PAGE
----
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Views up river from the quay at Cargreen

Flights in the Dimpse

The importance of a nature rich environment is not lost on anyone living in Landulph but are you aware of the sheer number of Bat species we have flying at dusk and dawn around our gardens and roofs?

When I first plugged my Echo Meter Touch 2 in to my phone and scanned one evening in July, I was astounded at how many different Bats were visiting my garden.

I had long been fascinated by the Soprano Pipistrelle nursery roost in the apex of my neighbourís roof where at certain level of dimpse (good old Devonian/Cornish word for the fading light) I would sit and watch hundreds of Pips fall out of the roof apex next door.

We have both species of Pipistrelle Bats here in our area: the common and less common Soprano Pipistrelle which likes to feed over and near water.  Their diet of choice is Midges and Mosquitoes which is why Iím not plagued with these biting insects in the Summer.

We also have species of riverine Bat, one of which is the Noctule.  It is the largest of the UK Bats, roosting and nesting in trees.  Having both river and trees in my garden this species is abundant. It prefers to hunt in the dark and often, is one of the latest flying bats I record.

Another common species seen hunting over my pond and on the river is the Myotis Daubentonii, enjoying a diet of flies, midges and caddisflies.

There is a common misconception that bats carry rabies, but most don't! Only Noctule and Daubentons Bats have been identified in the UK as carrying rabies (and a different type to that associated with dogs) .  The chances of getting rabies from a bat is very small, but if you are trying to help a sick or injured bat please always wear strong protective gloves or leave it to the experts. Something I found out, to my concern, when I handled an injured Noctule on a recent farm visit.  Despite wearing two pairs of gloves, it still managed to puncture my skin and on the advice of a Vet friend I had anti-rabies treatment just as a precaution Ömake mental note, donít try to help sick and injured bats without truly protective gloves! Leave it to the experts.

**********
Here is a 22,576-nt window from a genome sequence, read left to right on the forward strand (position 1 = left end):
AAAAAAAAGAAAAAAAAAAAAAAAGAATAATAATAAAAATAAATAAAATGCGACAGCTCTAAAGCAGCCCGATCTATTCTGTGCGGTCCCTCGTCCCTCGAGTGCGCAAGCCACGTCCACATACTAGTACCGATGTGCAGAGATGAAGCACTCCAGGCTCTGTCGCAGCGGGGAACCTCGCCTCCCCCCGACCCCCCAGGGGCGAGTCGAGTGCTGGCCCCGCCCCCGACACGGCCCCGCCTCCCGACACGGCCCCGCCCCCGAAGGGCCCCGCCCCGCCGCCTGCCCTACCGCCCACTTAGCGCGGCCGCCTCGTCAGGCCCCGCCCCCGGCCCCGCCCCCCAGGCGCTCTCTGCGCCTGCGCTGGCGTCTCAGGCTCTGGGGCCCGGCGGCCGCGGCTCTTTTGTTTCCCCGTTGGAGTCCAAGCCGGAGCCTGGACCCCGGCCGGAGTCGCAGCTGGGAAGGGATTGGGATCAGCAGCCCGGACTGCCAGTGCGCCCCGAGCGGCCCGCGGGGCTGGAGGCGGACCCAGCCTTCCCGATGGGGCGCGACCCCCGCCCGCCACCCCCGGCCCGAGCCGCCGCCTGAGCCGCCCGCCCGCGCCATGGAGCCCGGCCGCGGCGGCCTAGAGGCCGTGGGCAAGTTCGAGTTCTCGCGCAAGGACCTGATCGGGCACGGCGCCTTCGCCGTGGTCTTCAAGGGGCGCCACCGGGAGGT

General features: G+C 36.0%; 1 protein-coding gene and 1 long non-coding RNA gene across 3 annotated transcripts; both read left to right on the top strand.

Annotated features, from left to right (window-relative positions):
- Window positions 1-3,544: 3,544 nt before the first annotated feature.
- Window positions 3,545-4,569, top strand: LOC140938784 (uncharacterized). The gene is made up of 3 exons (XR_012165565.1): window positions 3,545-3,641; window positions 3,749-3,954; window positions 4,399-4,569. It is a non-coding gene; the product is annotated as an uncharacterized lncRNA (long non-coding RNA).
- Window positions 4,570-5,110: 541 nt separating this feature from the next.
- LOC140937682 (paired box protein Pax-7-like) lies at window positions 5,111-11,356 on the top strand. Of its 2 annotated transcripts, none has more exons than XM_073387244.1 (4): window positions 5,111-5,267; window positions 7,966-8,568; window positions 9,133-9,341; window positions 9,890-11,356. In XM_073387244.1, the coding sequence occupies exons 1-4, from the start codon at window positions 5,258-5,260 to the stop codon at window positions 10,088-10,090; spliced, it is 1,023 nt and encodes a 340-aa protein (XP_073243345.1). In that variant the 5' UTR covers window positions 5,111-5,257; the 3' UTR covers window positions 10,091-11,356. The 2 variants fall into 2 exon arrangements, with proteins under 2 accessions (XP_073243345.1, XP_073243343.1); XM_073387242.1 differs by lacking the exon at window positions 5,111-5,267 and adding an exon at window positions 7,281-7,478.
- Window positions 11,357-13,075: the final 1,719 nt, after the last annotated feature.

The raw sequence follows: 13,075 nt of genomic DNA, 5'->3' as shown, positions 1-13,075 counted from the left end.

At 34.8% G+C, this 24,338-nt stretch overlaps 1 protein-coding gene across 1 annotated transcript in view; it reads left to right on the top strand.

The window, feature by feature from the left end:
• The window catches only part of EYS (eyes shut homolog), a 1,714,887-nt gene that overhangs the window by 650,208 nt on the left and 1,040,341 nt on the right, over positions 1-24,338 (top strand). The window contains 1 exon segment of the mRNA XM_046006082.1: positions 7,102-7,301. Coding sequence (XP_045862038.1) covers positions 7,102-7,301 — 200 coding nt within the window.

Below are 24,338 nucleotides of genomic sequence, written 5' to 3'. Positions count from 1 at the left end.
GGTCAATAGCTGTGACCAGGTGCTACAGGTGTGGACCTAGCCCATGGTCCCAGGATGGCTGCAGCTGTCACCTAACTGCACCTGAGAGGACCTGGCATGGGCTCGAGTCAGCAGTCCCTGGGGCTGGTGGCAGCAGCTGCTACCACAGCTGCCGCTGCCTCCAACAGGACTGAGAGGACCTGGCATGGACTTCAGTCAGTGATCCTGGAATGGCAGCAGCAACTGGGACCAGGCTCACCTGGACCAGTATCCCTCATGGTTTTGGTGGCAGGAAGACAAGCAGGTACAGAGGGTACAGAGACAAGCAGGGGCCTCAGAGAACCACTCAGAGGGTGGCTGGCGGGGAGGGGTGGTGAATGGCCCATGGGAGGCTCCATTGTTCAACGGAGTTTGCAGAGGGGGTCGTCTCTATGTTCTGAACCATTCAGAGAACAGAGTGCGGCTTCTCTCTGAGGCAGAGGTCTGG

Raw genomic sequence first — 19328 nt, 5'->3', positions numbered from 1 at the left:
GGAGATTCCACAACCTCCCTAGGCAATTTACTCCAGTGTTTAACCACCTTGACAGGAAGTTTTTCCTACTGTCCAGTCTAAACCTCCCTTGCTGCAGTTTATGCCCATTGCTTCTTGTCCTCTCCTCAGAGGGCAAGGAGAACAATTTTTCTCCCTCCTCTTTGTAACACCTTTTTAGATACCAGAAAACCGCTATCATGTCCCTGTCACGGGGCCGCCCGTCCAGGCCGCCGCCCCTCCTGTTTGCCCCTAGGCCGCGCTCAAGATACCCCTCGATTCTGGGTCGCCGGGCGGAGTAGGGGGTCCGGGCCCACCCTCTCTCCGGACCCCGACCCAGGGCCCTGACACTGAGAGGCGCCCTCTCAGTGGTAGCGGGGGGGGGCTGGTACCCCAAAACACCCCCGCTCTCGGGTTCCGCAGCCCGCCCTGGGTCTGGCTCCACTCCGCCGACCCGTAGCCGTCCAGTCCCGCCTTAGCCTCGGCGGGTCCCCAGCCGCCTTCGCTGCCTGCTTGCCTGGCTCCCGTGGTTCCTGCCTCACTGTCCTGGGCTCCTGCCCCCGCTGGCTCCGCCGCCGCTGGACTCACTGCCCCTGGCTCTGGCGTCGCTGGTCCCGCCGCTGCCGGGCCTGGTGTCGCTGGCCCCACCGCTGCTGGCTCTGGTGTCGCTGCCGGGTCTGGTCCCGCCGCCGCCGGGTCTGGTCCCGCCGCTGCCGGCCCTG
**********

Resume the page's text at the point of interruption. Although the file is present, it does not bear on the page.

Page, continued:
I have also recorded the very rare Barbastelle.  This is a species on the red list as threatened globally.  Loss of woodland habitat impacts their numbers and it may be the small area of woodland in my garden attracts them.  There are thought to be less than 5,000 in the U.K. and I feel incredibly lucky to have recorded this bat.

Those mentioned above are regular visitors and Iíve included a photo of GPS recording so you can see how they travel.  Each species of bat is given a colour code and these recordings have been taken over a period of three years.  There are many more I see less often.  The device I have used is supposed to have a high degree of accuracy and it is easy to use on an app when plugged in to your phone.  As most Bats are crepuscular, the best time to spot them is on a warm dusk/dawn when they will be at their most active.   On this gloomy March afternoon, I am looking forward to spending balmy evenings, when the light is distinctly dimpsie, in the company of Bats.

2nd March 2024